- The Florentine Codex: An Encyclopedia of the Nahua World in Sixteenth-Century Mexico ed. by Jeanette Favrot Peterson and Kevin Terraciano
This lavishly illustrated volume is the fruit of a conference held in 2015 at the University of California, Los Angeles, and the Getty Center that focused on the visual and textual dialogues of the Florentine Codex. That conference also helped to launch a new focus on the codex in its manifold presences: as a trilingual document (Spanish, Nahuatl, and images), as the fruit of a cultural dialogue, and as an artifact of a time and place, to mention just a few. The essays collected in this volume are important contributions in our ever expanding and deepening knowledge about Sahagún, his work, the codex, and life in Mexico both before and after the Spanish invasion. The scholars responsible for the essays are noted specialists in their fields.
Terraciano provides a very valuable overview to the codex and its history in his introduction to the work. His introduction also helps to place the essays of the book into a common context and to explore some of the questions that those essays raise. The work is divided into four parts, each of which has either three or four essays. Given the collaborative and multifaceted nature of the codex, the first section addresses the question of translations from four very distinct points of view. Modern scholarship recognizes that the codex consists of three texts: two alphabetic and one of images. In her work, Jeanette Favrot Peterson explores not just the European models used by the native artists, but also the indigenous meanings that were part and parcel of those images. The resulting images could then appeal to and be interpreted by both European and native readers. Ida Giovanna Rao’s work focuses on an early Italian translation of the text commissioned by its first owner, Cardinal Ferdinando de Medici, who later became the Grand Duke of Florence. In the third chapter, Terraciano does a masterful job of picking apart the historical narrative of the conquest in Book 12 of the codex, particularly in looking at how the three texts differ from one another. Pablo Escalante Gonzalbo analyzes the use of European models by the native scribes as they prepared the images for the text.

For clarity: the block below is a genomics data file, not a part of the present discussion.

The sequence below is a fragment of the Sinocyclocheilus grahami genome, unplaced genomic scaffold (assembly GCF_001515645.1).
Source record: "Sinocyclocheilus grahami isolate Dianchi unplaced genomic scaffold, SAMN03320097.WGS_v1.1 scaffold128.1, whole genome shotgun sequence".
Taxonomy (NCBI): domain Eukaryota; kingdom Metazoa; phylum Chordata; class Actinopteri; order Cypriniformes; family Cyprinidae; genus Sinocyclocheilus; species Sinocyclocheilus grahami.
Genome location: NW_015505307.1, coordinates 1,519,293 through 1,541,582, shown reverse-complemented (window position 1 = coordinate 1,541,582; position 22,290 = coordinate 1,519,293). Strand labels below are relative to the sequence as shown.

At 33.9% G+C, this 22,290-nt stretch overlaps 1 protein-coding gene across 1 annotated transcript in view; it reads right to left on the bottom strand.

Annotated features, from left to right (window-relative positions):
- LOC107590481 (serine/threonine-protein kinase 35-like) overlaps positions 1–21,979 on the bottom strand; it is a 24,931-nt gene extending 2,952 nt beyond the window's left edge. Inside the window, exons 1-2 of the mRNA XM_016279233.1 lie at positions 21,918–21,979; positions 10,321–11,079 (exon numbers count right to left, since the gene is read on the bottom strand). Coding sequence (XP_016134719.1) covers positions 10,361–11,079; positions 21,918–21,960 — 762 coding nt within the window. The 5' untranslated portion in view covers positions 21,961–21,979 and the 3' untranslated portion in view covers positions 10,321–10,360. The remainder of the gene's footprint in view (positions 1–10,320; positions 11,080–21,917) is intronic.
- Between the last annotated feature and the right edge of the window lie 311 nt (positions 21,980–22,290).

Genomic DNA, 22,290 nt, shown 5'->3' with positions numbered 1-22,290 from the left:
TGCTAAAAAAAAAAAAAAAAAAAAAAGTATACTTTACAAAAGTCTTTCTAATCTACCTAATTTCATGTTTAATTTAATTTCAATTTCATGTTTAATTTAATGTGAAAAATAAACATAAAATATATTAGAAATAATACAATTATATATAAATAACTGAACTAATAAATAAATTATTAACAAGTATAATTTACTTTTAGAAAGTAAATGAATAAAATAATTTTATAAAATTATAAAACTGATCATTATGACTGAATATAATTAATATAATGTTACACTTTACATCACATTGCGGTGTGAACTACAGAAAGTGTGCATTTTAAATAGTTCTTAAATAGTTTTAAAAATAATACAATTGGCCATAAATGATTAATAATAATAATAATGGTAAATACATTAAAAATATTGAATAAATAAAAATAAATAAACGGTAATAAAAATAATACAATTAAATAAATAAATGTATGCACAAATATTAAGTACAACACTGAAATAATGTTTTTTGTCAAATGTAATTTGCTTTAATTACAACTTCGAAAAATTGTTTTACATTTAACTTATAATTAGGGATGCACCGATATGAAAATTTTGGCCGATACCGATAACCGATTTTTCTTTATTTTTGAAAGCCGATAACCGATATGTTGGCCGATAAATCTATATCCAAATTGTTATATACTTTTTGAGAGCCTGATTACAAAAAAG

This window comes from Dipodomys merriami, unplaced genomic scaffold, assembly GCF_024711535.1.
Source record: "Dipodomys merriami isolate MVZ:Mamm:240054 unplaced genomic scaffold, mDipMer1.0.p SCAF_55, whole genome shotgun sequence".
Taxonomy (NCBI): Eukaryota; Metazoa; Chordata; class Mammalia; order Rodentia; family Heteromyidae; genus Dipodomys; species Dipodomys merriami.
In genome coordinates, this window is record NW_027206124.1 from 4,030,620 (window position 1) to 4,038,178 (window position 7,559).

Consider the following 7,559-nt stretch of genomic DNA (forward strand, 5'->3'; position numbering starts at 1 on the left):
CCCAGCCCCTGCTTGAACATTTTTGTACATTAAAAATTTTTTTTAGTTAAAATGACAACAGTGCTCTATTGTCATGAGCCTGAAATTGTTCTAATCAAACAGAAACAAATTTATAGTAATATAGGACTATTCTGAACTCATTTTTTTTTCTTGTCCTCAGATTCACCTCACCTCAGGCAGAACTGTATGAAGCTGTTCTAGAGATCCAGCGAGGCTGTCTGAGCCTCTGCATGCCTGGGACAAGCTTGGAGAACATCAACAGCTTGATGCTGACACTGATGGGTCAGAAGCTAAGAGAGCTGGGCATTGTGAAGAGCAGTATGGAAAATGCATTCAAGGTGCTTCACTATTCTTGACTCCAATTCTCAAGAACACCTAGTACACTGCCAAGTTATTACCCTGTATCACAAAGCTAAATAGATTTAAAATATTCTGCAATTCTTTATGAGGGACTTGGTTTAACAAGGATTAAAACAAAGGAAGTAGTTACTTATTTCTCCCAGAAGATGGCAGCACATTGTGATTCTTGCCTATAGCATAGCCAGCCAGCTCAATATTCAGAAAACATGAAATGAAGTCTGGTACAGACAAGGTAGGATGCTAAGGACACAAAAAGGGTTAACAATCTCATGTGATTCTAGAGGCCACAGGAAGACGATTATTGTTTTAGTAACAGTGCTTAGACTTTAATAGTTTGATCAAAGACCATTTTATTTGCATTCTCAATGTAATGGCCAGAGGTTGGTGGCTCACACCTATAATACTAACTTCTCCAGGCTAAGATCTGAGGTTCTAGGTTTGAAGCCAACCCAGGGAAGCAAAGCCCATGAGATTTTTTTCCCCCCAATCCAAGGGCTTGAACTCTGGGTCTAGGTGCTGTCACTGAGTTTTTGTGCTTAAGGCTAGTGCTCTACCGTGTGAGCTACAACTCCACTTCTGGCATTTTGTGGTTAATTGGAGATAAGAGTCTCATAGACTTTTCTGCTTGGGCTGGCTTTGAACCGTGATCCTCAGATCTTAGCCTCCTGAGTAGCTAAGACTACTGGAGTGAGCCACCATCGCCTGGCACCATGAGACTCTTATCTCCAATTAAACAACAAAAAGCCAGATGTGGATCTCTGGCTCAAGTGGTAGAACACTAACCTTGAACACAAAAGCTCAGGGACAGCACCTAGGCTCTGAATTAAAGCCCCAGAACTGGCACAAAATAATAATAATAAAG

The second section considers the Sacred and Royal Lords, elites and deities, as they appear in the codex. One of Sahagún’s stated purposes in writing the work was to assist local priests in better eradicating the vestiges of the old religion. Eloise Quiñones Keber analyzes the evolution of the depiction of the deities and their festivals, from Sahagún’s first notes collected in Tepepulco to the product that was the Florentine Codex. Looking at lords and deities, Elizabeth Hill Boone concludes that in the pictures in the codex, the deities in particular, were presented in such a way as to strip them of many of their pre-contact meanings, to become merely pictures of beings looking like people. [End Page 474] Guilhem Olivier also explores this feature of the depictions of the deities and of devils, exploring the very terms used by Sahagún and his native collaborators as they wrestled with concepts of the divine.
The ordering of the cosmos provides the theme for the third section of the book. The Mexica envisioned a world at balance. Consequently, things that upset the balance were of concern. Barbara Mundy explores the imbalance provided by a whirlpool and an animal that violated Nahua notions of order, a kind of nutria. Molly Bassett studies important religious and conceptual power provided by the Nahua notion of a bundle, tlaquimilolli, as represented in the codex. Diana Magaloni Kerpel explores the intersection between the spoken word and images in the codex to discover meaning in ritual discourse.
The fourth part of the book builds on this discussion to consider social discourse and deviance as depicted in the...